The former "Bachelor" lead, who recently came out as gay, posted a tribute to Harrison on his Instagram Story on Tuesday.
"Grade A human being. Thank you for being a friend, a stand up guy, and a hell of a host. Can't wait to see what you do next!" he wrote.
Warner Horizon and ABC Entertainment confirmed to Fox News on Tuesday that Harrison would not be returning.
"Chris Harrison is stepping aside as host of ‘The Bachelor’ franchise. We are thankful for his many contributions over the past 20 years and wish him all the best on his new journey," the producers said in a statement.
The news comes just hours after the Season 17 premiere of "The Bachelorette" and days after it was revealed that the longtime host, 49, would not be returning to his duties on "Bachelor in Paradise," opting instead to let David Spade fill in for him.
Harrison posted a message to fans on his Instagram. "I’ve had a truly incredible run as host of ‘The Bachelor’ franchise and now I’m excited to start a new chapter. I’m so grateful to Bachelor Nation for all of the memories we’ve made together. While my two-decade journey is wrapping up, the friendships I’ve made will last a lifetime," he wrote.
Deadline reported on Tuesday that Harrison struck an eight-figure deal with the franchise and Warner Bros. to leave quietly.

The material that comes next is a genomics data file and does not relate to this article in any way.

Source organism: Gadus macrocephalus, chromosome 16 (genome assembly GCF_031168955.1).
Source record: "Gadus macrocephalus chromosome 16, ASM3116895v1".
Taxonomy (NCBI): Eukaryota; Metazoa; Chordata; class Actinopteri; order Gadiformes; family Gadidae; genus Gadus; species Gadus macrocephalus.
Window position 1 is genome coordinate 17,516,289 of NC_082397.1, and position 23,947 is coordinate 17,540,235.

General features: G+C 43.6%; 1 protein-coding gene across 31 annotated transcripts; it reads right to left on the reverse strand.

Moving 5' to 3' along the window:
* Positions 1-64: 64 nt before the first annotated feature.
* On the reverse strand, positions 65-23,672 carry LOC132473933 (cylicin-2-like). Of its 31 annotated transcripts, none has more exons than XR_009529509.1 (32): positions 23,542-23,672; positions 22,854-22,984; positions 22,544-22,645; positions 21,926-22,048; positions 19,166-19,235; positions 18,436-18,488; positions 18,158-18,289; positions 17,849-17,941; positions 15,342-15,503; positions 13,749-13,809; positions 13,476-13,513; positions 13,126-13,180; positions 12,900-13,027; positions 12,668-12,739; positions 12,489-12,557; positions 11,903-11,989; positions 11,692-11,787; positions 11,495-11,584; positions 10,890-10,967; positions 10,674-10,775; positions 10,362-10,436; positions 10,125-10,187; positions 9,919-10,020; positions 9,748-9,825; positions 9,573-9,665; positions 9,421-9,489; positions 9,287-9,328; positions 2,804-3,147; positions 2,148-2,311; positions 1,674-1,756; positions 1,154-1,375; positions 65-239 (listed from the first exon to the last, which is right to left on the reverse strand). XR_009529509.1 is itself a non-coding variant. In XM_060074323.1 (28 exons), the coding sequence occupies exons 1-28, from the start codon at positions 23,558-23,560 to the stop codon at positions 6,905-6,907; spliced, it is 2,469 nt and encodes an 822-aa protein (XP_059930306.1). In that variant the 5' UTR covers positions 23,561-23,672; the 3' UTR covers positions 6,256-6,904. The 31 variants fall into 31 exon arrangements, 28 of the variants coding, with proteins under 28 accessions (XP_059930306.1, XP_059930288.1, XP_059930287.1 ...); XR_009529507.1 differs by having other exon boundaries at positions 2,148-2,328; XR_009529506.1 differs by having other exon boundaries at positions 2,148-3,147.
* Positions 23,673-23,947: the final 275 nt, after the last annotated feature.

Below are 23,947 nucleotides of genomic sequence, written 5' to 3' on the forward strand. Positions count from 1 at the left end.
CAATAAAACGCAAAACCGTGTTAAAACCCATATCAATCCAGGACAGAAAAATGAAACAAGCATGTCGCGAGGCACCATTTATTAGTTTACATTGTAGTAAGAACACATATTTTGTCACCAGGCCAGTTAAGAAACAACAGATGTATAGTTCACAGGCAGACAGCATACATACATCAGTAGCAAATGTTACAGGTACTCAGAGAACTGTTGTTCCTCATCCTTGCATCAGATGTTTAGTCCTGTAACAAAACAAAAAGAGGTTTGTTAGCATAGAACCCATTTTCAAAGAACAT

He had previously stepped aside from his hosting duties for "The Bachelorette" after defending contestant Rachael Kirkconnell after it came to light that she attended an Antebellum-themed party prior to appearing on the show. The 24-year-old, who appeared in Season 25 with Matt James, the show's first Black lead, issued a lengthy apology after the photos resurfaced. She condemned her past actions which included attending an "Old South"-themed party in 2018 at a plantation and dressing up in a Native American costume.
Harrison appeared on Extra in an interview with former "Bachelorette" Rachel Lindsay who was the show's first Black female lead. In the interview, he defended Kirkconnell, arguing that times were different merely three years ago. The host caught swift and immediate backlash prompting him to issue an apology of his own.
"I have this incredible platform to speak about love, and yesterday I took a stance on topics which I should have been better informed. While I do not speak for Rachael Kirkconnell, my intentions were simply to ask for grace in offering her an opportunity to speak on her own behalf," he wrote at the time.
"What I now realize I have done is cause harm by wrongly speaking in a manner that perpetuates racism, and for that I am so deeply sorry. I also apologize to my friend Rachel Lindsay for not listening to her better on a topic she has a first-hand understanding of, and humbly thank the members of Bachelor Nation who have reached out to me to hold me accountable," Harrison concluded. "I promise to do better."
Fox News' Tyler McCarthy contributed to this report.